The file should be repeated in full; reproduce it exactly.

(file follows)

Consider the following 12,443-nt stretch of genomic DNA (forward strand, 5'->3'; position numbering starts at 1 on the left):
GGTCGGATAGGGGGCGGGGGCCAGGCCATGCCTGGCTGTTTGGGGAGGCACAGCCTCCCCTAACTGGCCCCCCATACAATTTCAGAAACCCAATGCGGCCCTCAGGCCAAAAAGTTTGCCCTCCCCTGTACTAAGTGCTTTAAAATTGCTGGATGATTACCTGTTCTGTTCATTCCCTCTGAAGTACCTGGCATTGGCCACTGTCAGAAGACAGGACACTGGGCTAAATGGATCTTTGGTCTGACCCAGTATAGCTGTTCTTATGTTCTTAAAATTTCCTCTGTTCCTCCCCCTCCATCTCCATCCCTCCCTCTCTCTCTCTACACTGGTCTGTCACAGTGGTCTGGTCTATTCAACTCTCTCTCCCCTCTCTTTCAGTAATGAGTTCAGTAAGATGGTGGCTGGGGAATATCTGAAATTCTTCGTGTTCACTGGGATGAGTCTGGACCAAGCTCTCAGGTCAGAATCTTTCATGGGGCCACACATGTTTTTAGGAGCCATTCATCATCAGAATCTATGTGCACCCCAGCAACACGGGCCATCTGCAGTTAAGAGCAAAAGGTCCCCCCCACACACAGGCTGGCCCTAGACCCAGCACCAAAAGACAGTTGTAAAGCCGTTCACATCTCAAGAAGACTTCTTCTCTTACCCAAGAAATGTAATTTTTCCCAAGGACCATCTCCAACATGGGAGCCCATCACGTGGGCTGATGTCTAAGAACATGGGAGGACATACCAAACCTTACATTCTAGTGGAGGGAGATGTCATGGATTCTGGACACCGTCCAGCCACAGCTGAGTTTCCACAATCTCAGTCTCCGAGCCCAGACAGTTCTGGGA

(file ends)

Consider the following 12,443-nt stretch of genomic DNA (forward strand, 5'->3'; position numbering starts at 1 on the left):
GGTCGGATAGGGGGCGGGGGCCAGGCCATGCCTGGCTGTTTGGGGAGGCACAGCCTCCCCTAACTGGCCCCCCATACAATTTCAGAAACCCAATGCGGCCCTCAGGCCAAAAAGTTTGCCCTCCCCTGTACTAAGTGCTTTAAAATTGCTGGATGATTACCTGTTCTGTTCATTCCCTCTGAAGTACCTGGCATTGGCCACTGTCAGAAGACAGGACACTGGGCTAAATGGATCTTTGGTCTGACCCAGTATAGCTGTTCTTATGTTCTTAAAATTTCCTCTGTTCCTCCCCCTCCATCTCCATCCCTCCCTCTCTCTCTCTACACTGGTCTGTCACAGTGGTCTGGTCTATTCAACTCTCTCTCCCCTCTCTTTCAGTAATGAGTTCAGTAAGATGGTGGCTGGGGAATATCTGAAATTCTTCGTGTTCACTGGGATGAGTCTGGACCAAGCTCTCAGGTCAGAATCTTTCATGGGGCCACACATGTTTTTAGGAGCCATTCATCATCAGAATCTATGTGCACCCCAGCAACACGGGCCATCTGCAGTTAAGAGCAAAAGGTCCCCCCCACACACAGGCTGGCCCTAGACCCAGCACCAAAAGACAGTTGTAAAGCCGTTCACATCTCAAGAAGACTTCTTCTCTTACCCAAGAAATGTAATTTTTCCCAAGGACCATCTCCAACATGGGAGCCCATCACGTGGGCTGATGTCTAAGAACATGGGAGGACATACCAAACCTTACATTCTAGTGGAGGGAGATGTCATGGATTCTGGACACCGTCCAGCCACAGCTGAGTTTCCACAATCTCAGTCTCCGAGCCCAGACAGTTCTGGGA